The 10 works considered best by the commission were instead published in this book, edited by the CiaoLapo non-profit association in collaboration with the Ipertesto publishing house and distributed in the best Italian bookstores and online catalogs: will be donated to the association to support the statutory objectives and purposes.


In a competition like this, which I was kindly invited to participate as a judge, the literary aspect of the various contributions is inevitably surmounted by something great and better that I would call life, at the cost of seeming generic. . It is a question of distinction: despite the sorcerers who in every age and culture have tried to mix them up, life and literature are different things, thank God. One does what only she knows how to do and carries herself in the name, that is, she lives; the other watches it live, then reflects it and finally substitutes it. Life is better because it is immediate, in itself complete and autonomous; he doesn’t need literature, which instead desperately needs her to find a niche for herself and give herself a reason. In any case, one is not the other, the respective perimeters (and parameters) do not coincide and it is not uncommon to see them scrambling, even, as old lovers who now have little to say but something, mysteriously, binds them .

I believe so, really; and I believe as a consequence that the texts presented in the competition, even the most beautiful, have been crushed on a formal level by the devastating power of experiences, frankly inarginable, and it is right; all the more so since none of the writings, on closer inspection, have suffered damage. This is literature which shows its specific character better than elsewhere: it makes us understand its vicarious, compensatory nature; and it plainly declares one of its brightest functions, the therapeutic one. An ancient teacher of mine used to say that the writer is a sick person who takes care of himself. If it weren’t for the fact that the supposed sick person, at the moment in which he can – he is not said to do so, the work is not the point! – express evil, really look at it, almost feel its roughness to the touch; when he is ready, he is no longer such, he is an enlightened one, instead: a baptized person in a different order of existence.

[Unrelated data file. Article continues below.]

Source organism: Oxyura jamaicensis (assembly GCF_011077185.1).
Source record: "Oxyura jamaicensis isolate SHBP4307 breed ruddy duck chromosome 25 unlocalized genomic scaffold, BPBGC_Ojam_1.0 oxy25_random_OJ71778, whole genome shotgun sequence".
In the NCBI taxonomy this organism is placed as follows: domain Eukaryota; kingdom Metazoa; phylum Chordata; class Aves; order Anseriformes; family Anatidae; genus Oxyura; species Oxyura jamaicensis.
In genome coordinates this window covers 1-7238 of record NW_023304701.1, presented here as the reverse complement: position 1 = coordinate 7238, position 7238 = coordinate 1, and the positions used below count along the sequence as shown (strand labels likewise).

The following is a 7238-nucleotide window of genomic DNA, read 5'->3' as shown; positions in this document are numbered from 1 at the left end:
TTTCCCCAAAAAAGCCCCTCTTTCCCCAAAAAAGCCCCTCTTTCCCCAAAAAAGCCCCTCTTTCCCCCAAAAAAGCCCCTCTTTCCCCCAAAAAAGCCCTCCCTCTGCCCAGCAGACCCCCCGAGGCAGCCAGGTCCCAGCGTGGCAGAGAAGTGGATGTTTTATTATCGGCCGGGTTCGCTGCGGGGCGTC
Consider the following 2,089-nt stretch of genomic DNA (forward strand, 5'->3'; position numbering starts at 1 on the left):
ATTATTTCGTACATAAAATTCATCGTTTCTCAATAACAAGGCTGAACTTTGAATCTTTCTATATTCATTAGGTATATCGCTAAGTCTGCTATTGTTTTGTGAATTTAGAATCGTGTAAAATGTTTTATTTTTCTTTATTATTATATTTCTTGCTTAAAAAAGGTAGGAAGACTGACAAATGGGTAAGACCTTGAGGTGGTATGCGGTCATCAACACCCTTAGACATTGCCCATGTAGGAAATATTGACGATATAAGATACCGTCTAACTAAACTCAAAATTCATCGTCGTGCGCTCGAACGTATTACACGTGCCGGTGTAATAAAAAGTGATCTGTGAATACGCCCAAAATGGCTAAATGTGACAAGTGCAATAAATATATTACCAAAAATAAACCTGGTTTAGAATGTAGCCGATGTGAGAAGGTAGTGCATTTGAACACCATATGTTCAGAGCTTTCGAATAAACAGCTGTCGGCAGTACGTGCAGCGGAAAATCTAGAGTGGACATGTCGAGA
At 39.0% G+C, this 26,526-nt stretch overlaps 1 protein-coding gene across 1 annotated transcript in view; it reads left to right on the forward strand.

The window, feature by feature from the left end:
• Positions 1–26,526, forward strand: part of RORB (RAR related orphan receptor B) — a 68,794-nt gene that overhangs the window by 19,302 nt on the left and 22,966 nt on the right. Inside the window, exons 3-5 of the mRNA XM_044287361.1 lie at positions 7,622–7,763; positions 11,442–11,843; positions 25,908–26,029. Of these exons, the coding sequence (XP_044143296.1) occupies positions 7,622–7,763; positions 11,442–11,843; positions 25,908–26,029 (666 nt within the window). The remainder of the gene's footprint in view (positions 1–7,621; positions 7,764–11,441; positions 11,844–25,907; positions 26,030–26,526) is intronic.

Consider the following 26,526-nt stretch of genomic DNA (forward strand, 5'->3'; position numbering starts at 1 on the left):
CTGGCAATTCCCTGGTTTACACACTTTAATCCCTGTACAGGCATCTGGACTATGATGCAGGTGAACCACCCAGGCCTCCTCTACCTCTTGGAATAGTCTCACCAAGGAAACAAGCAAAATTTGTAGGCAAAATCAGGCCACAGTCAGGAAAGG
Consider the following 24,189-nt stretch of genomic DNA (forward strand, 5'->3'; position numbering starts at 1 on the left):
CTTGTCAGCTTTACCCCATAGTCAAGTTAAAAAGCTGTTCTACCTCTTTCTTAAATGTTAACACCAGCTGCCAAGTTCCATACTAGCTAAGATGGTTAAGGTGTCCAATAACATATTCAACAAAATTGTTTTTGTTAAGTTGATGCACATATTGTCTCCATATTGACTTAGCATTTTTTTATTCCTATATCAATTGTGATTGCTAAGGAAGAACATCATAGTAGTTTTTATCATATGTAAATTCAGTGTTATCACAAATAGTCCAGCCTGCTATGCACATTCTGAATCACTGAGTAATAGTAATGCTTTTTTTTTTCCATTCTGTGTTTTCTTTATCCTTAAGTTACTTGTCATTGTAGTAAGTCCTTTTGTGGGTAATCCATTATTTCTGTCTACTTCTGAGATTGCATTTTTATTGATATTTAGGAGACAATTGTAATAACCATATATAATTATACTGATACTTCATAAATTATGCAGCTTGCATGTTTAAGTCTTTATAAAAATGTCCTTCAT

It is difficult to say this to parents who have submitted their contributions; it is difficult, or rather terribly unfair, to even assume. I suppose that even this pain, for which I find no comparisons and which causes inexperienced people the feeling of never having really suffered, has been softened by its projection on paper, perhaps with the comfort of art. It is a supposition, I know nothing about it and it would not surprise me to be accused, for this, of a certain carelessness.

I might add that I have found some real talent in some of the evidence I have seen, but you will excuse me if I persist in believing that this is not the question. In all of them, on the other hand, without distinction, I read the courage to live afterwards too, and this, yes, that’s all. The initiative of “The Words of Love” solicits this courage, inviting a testimony that wants to become literature but, whether or not it reaches the finish line, it is already much more: a form of light stand out from the dark, of the unmentionable pain for those who he wrote, of ignorance for others. A merit, authentic.

Francesco Bargellini, poet.